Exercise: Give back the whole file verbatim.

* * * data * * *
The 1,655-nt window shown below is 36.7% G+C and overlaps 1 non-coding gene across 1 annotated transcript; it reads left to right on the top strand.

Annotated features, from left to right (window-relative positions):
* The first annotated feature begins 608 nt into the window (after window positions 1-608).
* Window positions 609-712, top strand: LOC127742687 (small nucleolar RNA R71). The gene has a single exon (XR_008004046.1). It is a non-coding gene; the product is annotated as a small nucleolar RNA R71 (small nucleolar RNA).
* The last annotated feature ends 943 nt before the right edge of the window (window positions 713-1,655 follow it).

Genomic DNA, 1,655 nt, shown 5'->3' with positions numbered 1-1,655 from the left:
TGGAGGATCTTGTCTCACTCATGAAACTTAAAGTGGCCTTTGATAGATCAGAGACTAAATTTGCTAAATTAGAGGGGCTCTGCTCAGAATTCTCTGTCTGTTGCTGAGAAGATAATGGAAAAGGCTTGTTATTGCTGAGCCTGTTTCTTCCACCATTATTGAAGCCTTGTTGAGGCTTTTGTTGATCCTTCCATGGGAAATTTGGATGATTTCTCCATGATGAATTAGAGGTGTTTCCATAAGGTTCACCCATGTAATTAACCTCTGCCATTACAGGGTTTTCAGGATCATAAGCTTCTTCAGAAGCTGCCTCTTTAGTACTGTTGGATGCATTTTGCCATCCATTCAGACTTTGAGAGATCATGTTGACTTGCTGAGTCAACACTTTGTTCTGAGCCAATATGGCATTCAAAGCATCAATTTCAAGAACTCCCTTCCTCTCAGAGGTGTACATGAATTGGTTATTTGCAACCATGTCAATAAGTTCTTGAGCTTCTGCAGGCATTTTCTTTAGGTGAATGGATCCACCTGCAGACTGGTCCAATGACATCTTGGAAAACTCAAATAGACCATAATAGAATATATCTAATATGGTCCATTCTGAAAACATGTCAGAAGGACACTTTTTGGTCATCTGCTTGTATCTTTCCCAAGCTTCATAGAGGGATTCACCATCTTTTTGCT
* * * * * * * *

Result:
The 1,655-nt window shown below is 36.7% G+C and overlaps 1 non-coding gene across 1 annotated transcript; it reads left to right on the top strand.

Annotated features, from left to right (window-relative positions):
* The first annotated feature begins 608 nt into the window (after window positions 1-608).
* Window positions 609-712, top strand: LOC127742687 (small nucleolar RNA R71). The gene has a single exon (XR_008004046.1). It is a non-coding gene; the product is annotated as a small nucleolar RNA R71 (small nucleolar RNA).
* The last annotated feature ends 943 nt before the right edge of the window (window positions 713-1,655 follow it).

Genomic DNA, 1,655 nt, shown 5'->3' with positions numbered 1-1,655 from the left:
TGGAGGATCTTGTCTCACTCATGAAACTTAAAGTGGCCTTTGATAGATCAGAGACTAAATTTGCTAAATTAGAGGGGCTCTGCTCAGAATTCTCTGTCTGTTGCTGAGAAGATAATGGAAAAGGCTTGTTATTGCTGAGCCTGTTTCTTCCACCATTATTGAAGCCTTGTTGAGGCTTTTGTTGATCCTTCCATGGGAAATTTGGATGATTTCTCCATGATGAATTAGAGGTGTTTCCATAAGGTTCACCCATGTAATTAACCTCTGCCATTACAGGGTTTTCAGGATCATAAGCTTCTTCAGAAGCTGCCTCTTTAGTACTGTTGGATGCATTTTGCCATCCATTCAGACTTTGAGAGATCATGTTGACTTGCTGAGTCAACACTTTGTTCTGAGCCAATATGGCATTCAAAGCATCAATTTCAAGAACTCCCTTCCTCTCAGAGGTGTACATGAATTGGTTATTTGCAACCATGTCAATAAGTTCTTGAGCTTCTGCAGGCATTTTCTTTAGGTGAATGGATCCACCTGCAGACTGGTCCAATGACATCTTGGAAAACTCAAATAGACCATAATAGAATATATCTAATATGGTCCATTCTGAAAACATGTCAGAAGGACACTTTTTGGTCATCTGCTTGTATCTTTCCCAAGCTTCATAGAGGGATTCACCATCTTTTTGCT